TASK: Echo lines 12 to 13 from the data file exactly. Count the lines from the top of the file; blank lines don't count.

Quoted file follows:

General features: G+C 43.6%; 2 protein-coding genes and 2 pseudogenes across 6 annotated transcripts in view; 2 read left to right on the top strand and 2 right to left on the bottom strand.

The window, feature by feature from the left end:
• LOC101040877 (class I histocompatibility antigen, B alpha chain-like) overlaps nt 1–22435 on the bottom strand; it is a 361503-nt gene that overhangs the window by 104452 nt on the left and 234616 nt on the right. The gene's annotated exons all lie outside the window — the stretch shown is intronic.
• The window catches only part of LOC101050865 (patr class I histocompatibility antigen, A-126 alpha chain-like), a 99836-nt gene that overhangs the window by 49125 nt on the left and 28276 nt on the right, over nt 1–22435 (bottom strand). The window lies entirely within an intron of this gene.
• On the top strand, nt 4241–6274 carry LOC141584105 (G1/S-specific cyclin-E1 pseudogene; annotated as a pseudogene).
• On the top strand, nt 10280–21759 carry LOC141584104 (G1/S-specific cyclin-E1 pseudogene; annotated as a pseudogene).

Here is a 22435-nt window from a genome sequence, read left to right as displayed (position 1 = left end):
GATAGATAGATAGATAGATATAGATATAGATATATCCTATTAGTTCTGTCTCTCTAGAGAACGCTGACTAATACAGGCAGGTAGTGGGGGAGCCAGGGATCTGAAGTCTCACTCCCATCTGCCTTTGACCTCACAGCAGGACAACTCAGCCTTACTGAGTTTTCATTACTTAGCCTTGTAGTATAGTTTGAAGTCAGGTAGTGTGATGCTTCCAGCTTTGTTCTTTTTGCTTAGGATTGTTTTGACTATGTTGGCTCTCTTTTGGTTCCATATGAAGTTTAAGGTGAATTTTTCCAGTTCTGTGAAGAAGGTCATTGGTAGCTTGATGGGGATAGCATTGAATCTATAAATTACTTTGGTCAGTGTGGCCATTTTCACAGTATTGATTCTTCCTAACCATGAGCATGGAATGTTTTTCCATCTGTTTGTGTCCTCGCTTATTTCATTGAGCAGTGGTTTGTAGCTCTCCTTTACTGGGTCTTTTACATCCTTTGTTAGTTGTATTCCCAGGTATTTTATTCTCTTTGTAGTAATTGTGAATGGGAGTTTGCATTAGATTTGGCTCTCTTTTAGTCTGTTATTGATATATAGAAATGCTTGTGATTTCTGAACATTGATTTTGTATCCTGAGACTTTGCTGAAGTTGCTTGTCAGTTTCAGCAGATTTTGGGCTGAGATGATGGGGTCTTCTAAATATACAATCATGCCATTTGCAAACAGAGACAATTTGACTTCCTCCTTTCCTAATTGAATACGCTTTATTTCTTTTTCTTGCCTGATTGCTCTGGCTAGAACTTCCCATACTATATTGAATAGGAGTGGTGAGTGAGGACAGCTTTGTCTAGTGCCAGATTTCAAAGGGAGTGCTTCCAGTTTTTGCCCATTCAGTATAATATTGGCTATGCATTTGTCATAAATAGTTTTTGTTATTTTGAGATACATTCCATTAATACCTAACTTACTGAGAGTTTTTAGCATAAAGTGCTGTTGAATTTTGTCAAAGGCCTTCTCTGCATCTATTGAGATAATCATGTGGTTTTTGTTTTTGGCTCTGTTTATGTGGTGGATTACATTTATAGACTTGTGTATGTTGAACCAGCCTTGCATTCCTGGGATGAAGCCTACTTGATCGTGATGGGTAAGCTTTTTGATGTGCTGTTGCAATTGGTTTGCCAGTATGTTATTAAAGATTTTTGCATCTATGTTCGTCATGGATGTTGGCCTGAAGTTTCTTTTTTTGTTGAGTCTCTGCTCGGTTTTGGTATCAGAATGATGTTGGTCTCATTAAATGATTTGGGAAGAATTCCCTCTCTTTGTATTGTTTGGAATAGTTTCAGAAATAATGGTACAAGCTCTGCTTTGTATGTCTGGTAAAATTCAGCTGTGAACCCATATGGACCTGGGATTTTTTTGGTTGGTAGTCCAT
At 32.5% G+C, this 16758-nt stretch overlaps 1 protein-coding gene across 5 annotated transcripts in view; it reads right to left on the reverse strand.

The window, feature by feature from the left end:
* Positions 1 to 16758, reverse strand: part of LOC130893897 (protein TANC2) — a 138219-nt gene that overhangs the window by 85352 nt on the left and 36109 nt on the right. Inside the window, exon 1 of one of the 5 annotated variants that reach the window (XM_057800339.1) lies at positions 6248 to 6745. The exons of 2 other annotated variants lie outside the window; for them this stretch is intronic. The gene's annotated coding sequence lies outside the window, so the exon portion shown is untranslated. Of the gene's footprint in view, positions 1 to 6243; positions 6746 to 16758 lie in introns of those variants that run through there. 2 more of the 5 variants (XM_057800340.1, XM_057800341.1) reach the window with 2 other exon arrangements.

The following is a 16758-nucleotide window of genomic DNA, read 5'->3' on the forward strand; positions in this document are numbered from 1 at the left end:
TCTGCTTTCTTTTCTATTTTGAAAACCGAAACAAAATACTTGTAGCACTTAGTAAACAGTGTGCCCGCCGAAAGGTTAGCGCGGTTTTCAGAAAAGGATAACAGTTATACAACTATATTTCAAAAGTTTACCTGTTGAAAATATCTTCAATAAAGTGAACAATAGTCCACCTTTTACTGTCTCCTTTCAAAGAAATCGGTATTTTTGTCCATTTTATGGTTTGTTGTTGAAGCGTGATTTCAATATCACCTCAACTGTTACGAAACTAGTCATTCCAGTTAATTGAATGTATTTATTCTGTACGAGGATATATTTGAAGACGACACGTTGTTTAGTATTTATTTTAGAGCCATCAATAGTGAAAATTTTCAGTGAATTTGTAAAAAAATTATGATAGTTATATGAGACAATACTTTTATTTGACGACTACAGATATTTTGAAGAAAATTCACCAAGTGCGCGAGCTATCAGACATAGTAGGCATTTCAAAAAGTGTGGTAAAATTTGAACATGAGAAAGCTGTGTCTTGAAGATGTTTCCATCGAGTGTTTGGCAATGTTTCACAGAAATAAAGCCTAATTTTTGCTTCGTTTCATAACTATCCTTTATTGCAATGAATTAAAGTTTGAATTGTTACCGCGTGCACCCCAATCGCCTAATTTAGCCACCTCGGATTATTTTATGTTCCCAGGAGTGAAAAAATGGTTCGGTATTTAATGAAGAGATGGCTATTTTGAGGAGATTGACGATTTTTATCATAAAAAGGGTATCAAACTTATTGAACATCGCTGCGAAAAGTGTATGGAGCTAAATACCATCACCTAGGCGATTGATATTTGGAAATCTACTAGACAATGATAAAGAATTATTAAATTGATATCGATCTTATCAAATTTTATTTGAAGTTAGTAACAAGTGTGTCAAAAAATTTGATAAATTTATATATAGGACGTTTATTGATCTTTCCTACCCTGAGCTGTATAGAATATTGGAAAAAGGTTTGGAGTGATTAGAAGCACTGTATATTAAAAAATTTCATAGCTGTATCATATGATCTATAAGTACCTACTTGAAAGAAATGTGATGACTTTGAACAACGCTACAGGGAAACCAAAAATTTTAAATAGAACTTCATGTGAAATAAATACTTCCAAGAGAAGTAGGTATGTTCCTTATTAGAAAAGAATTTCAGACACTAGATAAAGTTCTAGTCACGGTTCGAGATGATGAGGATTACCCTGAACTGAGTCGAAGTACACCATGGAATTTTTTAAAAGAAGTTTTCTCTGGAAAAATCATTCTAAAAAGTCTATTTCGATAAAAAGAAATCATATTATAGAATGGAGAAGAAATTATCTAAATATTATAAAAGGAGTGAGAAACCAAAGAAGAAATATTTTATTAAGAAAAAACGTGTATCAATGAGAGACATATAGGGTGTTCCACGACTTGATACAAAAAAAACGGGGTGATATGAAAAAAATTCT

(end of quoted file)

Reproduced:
The following is a 16758-nucleotide window of genomic DNA, read 5'->3' on the forward strand; positions in this document are numbered from 1 at the left end:
TCTGCTTTCTTTTCTATTTTGAAAACCGAAACAAAATACTTGTAGCACTTAGTAAACAGTGTGCCCGCCGAAAGGTTAGCGCGGTTTTCAGAAAAGGATAACAGTTATACAACTATATTTCAAAAGTTTACCTGTTGAAAATATCTTCAATAAAGTGAACAATAGTCCACCTTTTACTGTCTCCTTTCAAAGAAATCGGTATTTTTGTCCATTTTATGGTTTGTTGTTGAAGCGTGATTTCAATATCACCTCAACTGTTACGAAACTAGTCATTCCAGTTAATTGAATGTATTTATTCTGTACGAGGATATATTTGAAGACGACACGTTGTTTAGTATTTATTTTAGAGCCATCAATAGTGAAAATTTTCAGTGAATTTGTAAAAAAATTATGATAGTTATATGAGACAATACTTTTATTTGACGACTACAGATATTTTGAAGAAAATTCACCAAGTGCGCGAGCTATCAGACATAGTAGGCATTTCAAAAAGTGTGGTAAAATTTGAACATGAGAAAGCTGTGTCTTGAAGATGTTTCCATCGAGTGTTTGGCAATGTTTCACAGAAATAAAGCCTAATTTTTGCTTCGTTTCATAACTATCCTTTATTGCAATGAATTAAAGTTTGAATTGTTACCGCGTGCACCCCAATCGCCTAATTTAGCCACCTCGGATTATTTTATGTTCCCAGGAGTGAAAAAATGGTTCGGTATTTAATGAAGAGATGGCTATTTTGAGGAGATTGACGATTTTTATCATAAAAAGGGTATCAAACTTATTGAACATCGCTGCGAAAAGTGTATGGAGCTAAATACCATCACCTAGGCGATTGATATTTGGAAATCTACTAGACAATGATAAAGAATTATTAAATTGATATCGATCTTATCAAATTTTATTTGAAGTTAGTAACAAGTGTGTCAAAAAATTTGATAAATTTATATATAGGACGTTTATTGATCTTTCCTACCCTGAGCTGTATAGAATATTGGAAAAAGGTTTGGAGTGATTAGAAGCACTGTATATTAAAAAATTTCATAGCTGTATCATATGATCTATAAGTACCTACTTGAAAGAAATGTGATGACTTTGAACAACGCTACAGGGAAACCAAAAATTTTAAATAGAACTTCATGTGAAATAAATACTTCCAAGAGAAGTAGGTATGTTCCTTATTAGAAAAGAATTTCAGACACTAGATAAAGTTCTAGTCACGGTTCGAGATGATGAGGATTACCCTGAACTGAGTCGAAGTACACCATGGAATTTTTTAAAAGAAGTTTTCTCTGGAAAAATCATTCTAAAAAGTCTATTTCGATAAAAAGAAATCATATTATAGAATGGAGAAGAAATTATCTAAATATTATAAAAGGAGTGAGAAACCAAAGAAGAAATATTTTATTAAGAAAAAACGTGTATCAATGAGAGACATATAGGGTGTTCCACGACTTGATACAAAAAAAACGGGGTGATATGAAAAAAATTCT